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Vermont State Beverage

Milk

Vermont State Beverage: Milk

(lac vaccum)

Adopted on April 22, 1983.

Legislation signed by Governor Richard A. Snelling declared milk the official state beverage in 1983.

Dairy farming affects the lives of every Vermonter and has for generations. You can't drive far in Vermont without being treated to a vista of grazing cows and beautiful barns. Along with these sites come hardworking people who raise the herds and create the delicious and nutritious products we enjoy. Vermont is proud to be a dairy state. Vermont farmers produce top quality milk that reaches your table as cheese, yogurt, ice cream, and butter.

Did you know that: Milk has been proclaimed the official state beverage or drink in each of the following states:

State Symbol: Milk

Arkansas | Delaware | Louisiana | Minnesota | Mississippi | Nebraska
New York | North Carolina | North Dakota | Oregon | Oklahoma | Pennsylvania | South Carolina | South Dakota | Tennessee | Vermont | Virginia | Wisconsin

Vermont State Beverage: Milk

Vermont State Beverage: Milk

Milk is a white liquid produced by the mammary glands of mammals. It is the primary source of nutrition for young mammals before they are able to digest other types of food. Early-lactation milk contains colostrum, which carries the mother's antibodies to the baby and can reduce the risk of many diseases in the baby. It also contains many other nutrients.

Dairy is synonymous with Vermont. From the colorful post cards to the images on Ben and Jerry's ice cream containers to famous Cabot Cheese to the images of the Vermont fall pastoral scenes with cows grazing on the hillsides, dairy is the Vermont image held by the nation. This is no accident as dairy is the 800 pound gorilla in Vermont agriculture. Dairy is number-one in agricultural sales in Vermont since 1900 when dairy cows replaced sheep on Vermont's pastures. Dairy annually accounts for 70-80 percent of Vermont's agricultural sales, making it the number one state in the United States in its dependency on one commodity. However, dairy is undergoing some troubling times, raising questions about its future in Vermont. With depressed dairy economic conditions, the gorilla is still dominant in the state and will be around in the coming years - although likely at a different scale than its former healthy 800 pound image.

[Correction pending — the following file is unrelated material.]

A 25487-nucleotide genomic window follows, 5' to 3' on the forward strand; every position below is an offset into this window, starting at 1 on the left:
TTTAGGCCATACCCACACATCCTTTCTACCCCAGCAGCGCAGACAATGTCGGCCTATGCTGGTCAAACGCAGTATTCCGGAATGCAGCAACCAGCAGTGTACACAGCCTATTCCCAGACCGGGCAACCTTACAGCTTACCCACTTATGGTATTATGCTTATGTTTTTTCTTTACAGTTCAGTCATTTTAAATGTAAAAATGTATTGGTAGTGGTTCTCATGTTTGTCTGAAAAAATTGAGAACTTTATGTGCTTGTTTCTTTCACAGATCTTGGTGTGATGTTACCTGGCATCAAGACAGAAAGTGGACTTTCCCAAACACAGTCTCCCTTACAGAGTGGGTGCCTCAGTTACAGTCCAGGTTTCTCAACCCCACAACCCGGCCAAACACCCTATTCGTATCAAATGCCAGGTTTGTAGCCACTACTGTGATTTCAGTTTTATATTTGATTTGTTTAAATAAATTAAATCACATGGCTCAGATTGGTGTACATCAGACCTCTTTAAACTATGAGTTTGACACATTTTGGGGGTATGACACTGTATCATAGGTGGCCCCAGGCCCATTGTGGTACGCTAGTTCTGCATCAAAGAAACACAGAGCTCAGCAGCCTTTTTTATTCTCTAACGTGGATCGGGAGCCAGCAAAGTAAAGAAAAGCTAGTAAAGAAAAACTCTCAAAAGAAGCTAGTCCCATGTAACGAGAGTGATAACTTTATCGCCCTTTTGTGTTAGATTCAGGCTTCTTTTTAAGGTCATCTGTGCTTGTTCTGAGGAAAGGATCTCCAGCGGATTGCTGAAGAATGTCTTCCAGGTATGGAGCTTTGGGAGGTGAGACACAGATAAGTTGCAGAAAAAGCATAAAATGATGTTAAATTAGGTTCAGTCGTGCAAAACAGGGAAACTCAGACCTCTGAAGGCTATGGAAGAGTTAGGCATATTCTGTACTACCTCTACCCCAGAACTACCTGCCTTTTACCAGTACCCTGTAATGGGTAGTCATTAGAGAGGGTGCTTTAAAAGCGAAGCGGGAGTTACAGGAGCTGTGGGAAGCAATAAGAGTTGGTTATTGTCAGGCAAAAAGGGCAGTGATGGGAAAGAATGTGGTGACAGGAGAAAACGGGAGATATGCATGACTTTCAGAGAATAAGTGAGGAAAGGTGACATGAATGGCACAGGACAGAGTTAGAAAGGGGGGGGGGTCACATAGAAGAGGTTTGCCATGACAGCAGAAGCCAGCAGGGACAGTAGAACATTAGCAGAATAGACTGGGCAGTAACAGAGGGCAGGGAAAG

Vermont currently produces 2.3 billion pounds of milk annually from 135,000 dairy cows on about 1,000 dairy farms and the state ranks 16th nationally in milk production. One unique aspect of Vermont's milk production is that with such a small population, Vermont must export about 85 percent of its milk to other states.

Vermont No. 22 of the Acts of 1983

No. 22 of the Acts of 1983, effective April 22, 1983, designated milk as the official State Beverage.

In a state where cows once outnumbered people, milk production in the Green Mountain state remains the leading agricultural enterprise, the total value of production having reached $307.9 million in 1980 - four and a half times that of 1950.

Although the number of milk cows in Vermont has generally declined in this century, improved breeding and feeding techniques have allowed milk production per cow to more than double in the last thirty years alone, making the 1980s the highest total production years on record, averaging 2.3 billion pounds of milk per year.

Besides being highly regarded as a naturally nutritious beverage, the wholesomeness of milk itself reflects some of the appealing qualities of rural life.

The rolling pastures of Vermont's dairy farms and hillside fields dotted with cows are sights that delight Vermonters and visitors alike and help sustain the beauty of Vermont's countryside.

From Office of the Secretary of State, Vermont Legislative Directory and State Manual, Biennial Session, 1993-1994, p. 19.
 

Where milk comes from and how it's made. Ever wonder where delicious milk comes from? It all starts with healthy, well-fed cows that live on farms all around America the beautiful.

  • All cows are females (males are called bulls).
  • A cow can't give milk until she's given birth to a calf.
  • Cows provide 90% of the world's milk supply.
  • A cow's udder can hold 25-50 pounds of milk at a time - no wonder she's so eager to be milked - and a cow gives nearly 200,000 glasses of milk in her lifetime.

Can You Say, "I'm Full?"
Cows are BIG eaters. Did you know that cows have four stomachs and eat 90 pounds of food a day? That's probably more than you weigh! A cow that chows on only grass can make 50 glasses of milk a day. But one that eats grass, corn and hay can make 100 glasses of milk a day!

Vermont Law

The law designating the milk as the official Vermont state beverage is found in the Vermont Statutes, Title 1 Chapter 11, Section 503.

TITLE ONE. GENERAL PROVISIONS
CHAPTER 11. FLAG, INSIGNIA, SEAL, ETC.
1 V.S.A. § 503 (2012)

§ 503. State beverage

The state beverage shall be milk.

HISTORY: Added 1983, No. 22, § 1, eff. April 22, 1983.

 


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